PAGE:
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This week, my husband was out of town on a military trip, and I was alone with a toddler.
Though it’s infinitesimal compared with the plight of full-time service members and those who are serving overseas and in combat, it sure felt like a sacrifice for a few tough days.
Leaders across San Diego are quick and eager to praise military families for the sacrifices they make to serve our country, and rightly so.
But since this small sacrifice of mine was playing out at the same time as two local debates on transit, I couldn’t help but notice a bit of a disconnect.
First, there’s North County leaders’ crusade against SANDAG’s plan to prioritize transit projects as it grappled with a massive TransNet shortfall that means it can’t build everything it promised to voters. These leaders, who regularly and loudly praise military families for the sacrifices they make as part of their work, don’t appear to believe that sacrifice in the name of a greater good is a concept that should extend to everyone.
Though most leaders across the region profess to agree that climate change is real and something we should work to address, they simultaneously object to any type of system that would require residents to sacrifice any modicum of time or convenience in the name of fighting it.
The same goes for a similar debate playing out in my own neighborhood.
The fight over a plan to restrict parking and install bike lanes on 30th Street in North Park and South Park has predictably devolved into hysterics, name-calling and outright lies. Though it’s perfectly reasonable to support or oppose the plan, the debate has reached a level of vitriol that’s wildly out of whack with the change being proposed.
Again, while I think residents and businesses are perfectly within their rights to dislike the proposal, I can’t help but be turned off by the degree to which that dislikes seem to be driven by people’s absolute refusal to be remotely inconvenienced. I suspect if you asked any of the plan’s detractors whether, in the abstract, they believe climate change is real and that the government should encourage alternative forms of transportation, their answer would be yes.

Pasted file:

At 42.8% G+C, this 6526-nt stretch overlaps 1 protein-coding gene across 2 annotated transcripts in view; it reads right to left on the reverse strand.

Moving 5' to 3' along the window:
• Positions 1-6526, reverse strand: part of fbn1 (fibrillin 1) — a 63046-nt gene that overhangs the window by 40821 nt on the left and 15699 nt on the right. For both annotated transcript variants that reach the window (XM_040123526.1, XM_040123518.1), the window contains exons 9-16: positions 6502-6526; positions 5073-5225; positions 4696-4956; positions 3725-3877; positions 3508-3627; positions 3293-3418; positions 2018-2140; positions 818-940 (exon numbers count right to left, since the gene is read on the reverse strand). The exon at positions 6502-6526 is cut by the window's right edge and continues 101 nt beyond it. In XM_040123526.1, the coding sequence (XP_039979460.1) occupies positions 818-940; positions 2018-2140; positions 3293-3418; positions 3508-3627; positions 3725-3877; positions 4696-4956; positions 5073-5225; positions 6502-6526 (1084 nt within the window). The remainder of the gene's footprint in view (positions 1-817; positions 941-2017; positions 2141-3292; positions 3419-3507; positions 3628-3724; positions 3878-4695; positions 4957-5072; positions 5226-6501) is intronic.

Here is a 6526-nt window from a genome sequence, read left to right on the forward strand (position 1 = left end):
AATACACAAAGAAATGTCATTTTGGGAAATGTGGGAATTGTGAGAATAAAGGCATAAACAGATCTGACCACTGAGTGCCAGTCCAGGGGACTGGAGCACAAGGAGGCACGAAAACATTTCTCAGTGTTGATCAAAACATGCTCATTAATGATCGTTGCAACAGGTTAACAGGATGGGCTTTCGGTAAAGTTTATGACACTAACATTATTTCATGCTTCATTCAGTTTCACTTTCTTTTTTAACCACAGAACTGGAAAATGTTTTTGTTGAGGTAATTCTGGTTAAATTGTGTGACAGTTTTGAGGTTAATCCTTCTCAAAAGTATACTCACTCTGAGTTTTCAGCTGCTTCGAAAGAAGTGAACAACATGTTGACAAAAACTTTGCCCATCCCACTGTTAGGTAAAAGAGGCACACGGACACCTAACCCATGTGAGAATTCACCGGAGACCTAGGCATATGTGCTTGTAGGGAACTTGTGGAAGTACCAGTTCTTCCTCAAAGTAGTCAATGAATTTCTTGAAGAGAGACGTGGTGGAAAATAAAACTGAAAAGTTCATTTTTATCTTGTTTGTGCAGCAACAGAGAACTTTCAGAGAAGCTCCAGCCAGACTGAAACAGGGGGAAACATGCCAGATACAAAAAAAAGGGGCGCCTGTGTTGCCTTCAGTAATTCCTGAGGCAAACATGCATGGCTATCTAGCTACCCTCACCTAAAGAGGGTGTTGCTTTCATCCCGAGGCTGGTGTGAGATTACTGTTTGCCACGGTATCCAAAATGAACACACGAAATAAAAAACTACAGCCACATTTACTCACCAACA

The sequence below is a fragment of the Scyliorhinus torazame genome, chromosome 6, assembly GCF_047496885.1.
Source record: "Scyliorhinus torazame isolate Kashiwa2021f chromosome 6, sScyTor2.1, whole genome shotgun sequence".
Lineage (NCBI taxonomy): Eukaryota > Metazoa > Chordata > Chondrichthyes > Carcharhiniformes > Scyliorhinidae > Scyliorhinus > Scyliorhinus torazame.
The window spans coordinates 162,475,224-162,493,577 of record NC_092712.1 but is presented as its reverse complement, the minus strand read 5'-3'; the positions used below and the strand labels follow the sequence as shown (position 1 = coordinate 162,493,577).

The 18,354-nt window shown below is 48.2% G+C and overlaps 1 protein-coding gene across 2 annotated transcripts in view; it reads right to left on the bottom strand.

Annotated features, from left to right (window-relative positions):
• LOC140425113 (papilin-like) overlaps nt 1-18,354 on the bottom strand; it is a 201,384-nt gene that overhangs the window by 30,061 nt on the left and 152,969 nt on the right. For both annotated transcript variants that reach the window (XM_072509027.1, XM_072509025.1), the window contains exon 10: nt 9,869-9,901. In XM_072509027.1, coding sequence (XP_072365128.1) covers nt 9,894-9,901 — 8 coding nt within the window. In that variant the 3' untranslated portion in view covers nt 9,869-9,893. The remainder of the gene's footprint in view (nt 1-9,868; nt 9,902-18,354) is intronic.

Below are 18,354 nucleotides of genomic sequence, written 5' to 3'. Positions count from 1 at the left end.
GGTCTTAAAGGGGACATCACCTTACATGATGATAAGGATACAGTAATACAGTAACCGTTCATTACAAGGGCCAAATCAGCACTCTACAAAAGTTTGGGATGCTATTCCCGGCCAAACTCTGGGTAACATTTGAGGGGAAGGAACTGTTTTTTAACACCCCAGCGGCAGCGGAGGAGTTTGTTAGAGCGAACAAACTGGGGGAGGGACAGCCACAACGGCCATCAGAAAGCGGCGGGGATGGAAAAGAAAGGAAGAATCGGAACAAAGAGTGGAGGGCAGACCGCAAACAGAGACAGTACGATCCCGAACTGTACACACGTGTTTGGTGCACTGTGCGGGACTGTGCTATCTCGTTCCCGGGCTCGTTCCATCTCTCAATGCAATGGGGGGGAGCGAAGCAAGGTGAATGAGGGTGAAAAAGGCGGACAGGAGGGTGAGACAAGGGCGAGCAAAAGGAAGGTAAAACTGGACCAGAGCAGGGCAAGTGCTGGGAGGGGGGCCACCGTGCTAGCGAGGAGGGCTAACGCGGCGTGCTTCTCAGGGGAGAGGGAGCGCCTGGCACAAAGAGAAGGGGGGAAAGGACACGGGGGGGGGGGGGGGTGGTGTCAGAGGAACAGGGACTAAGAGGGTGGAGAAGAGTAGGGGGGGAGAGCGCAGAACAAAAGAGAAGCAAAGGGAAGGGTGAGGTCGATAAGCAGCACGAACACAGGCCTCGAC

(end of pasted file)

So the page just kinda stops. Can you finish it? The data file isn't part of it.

For a region that is so eager to praise certain kinds of sacrifices made to advance and protect our communities, we’re also just as eager to object to the kind of everyday sacrifices to our own routines and customs that addressing the climate crisis in a meaningful way will certainly require.
What VOSD Learned This Week
Another week, another set of massive disruptions to the immigration system: A 9th Circuit ruling in a San Diego case has the potential to wipe out hundreds of illegal entry convictions secured by San Diego prosecutors. The pursuit of those convictions has crippled the local federal courts for the last year and a half. Meanwhile, a new Trump policy allows officials to use a fast-track deportation system on a wider group of people, and is raising concerns about potential abuses of power in the 100-mile border zone.
In a new podcast this week, VOSD’s Maya Srikrishnan gathered some of her most revealing interviews from her recent reporting trip to Honduras.
The San Diego City Council will weigh in on two potential changes to the group that monitors police conduct – one a modest change proposed by City Attorney Mara Elliott, and one a major overhaul backed by Councilwoman Monica Montgomery.
Other police agencies around the county, but not yet SDPD, are partnering with doorbell surveillance company Ring to gain access to private footage.
Another change the City Council will soon be considering: an overhaul of the city’s inclusionary housing rules. It’s Council President Georgette Gómez’s signature issue, and she told us she’s done compromising on the plan.
SANDAG’s post-scandal transformation is still playing out: This week, three top staffers departed. Jesse Marx wrote a good breakdown of North County officials’ continued grievances with the agency’s new direction.
As the regional transit debate continues to play out, the city got some bad news about another way people move around town: The price tag to fix the city’s crumbling sidewalks has almost doubled.
The County Office of Education is offering to loan Sweetwater Union High School District $12 million so the district can meet its obligations. Also this week, the County Office of Ed approved new policies outlining specific boundaries between teachers and students – something many school districts lack.
The Politics Report has details on how fundraising is shaping up in the race for City Council District 7; and the Sacramento Report has details on how fundraising is shaping up in the race for Assembly District 77.
What I’m Reading
- This essay is as good as everyone said it was, and I want to send it to every woman I’ve ever met. (Paris Review)
- We know that people have been convicted of serious crimes using incredibly dubious techniques like burn pattern analysis and blood spatter analysis. A new investigation casts significant doubt on a conviction secured largely through … trash bag analysis. (ProPublica)
- I love Jia Tolentino’s writing, and I love this piece of writing about Jia Tolentino’s writing. (Elle)
- DoorDash and other delivery apps pocket the tip money intended for drivers that customers add to their tabs. (Slate)
- Lyme disease has become its own identity. (The Cut)
Line of the Week
“In reality, men don’t see stories the same as women. They just don’t.” – I would walk through fire for these two.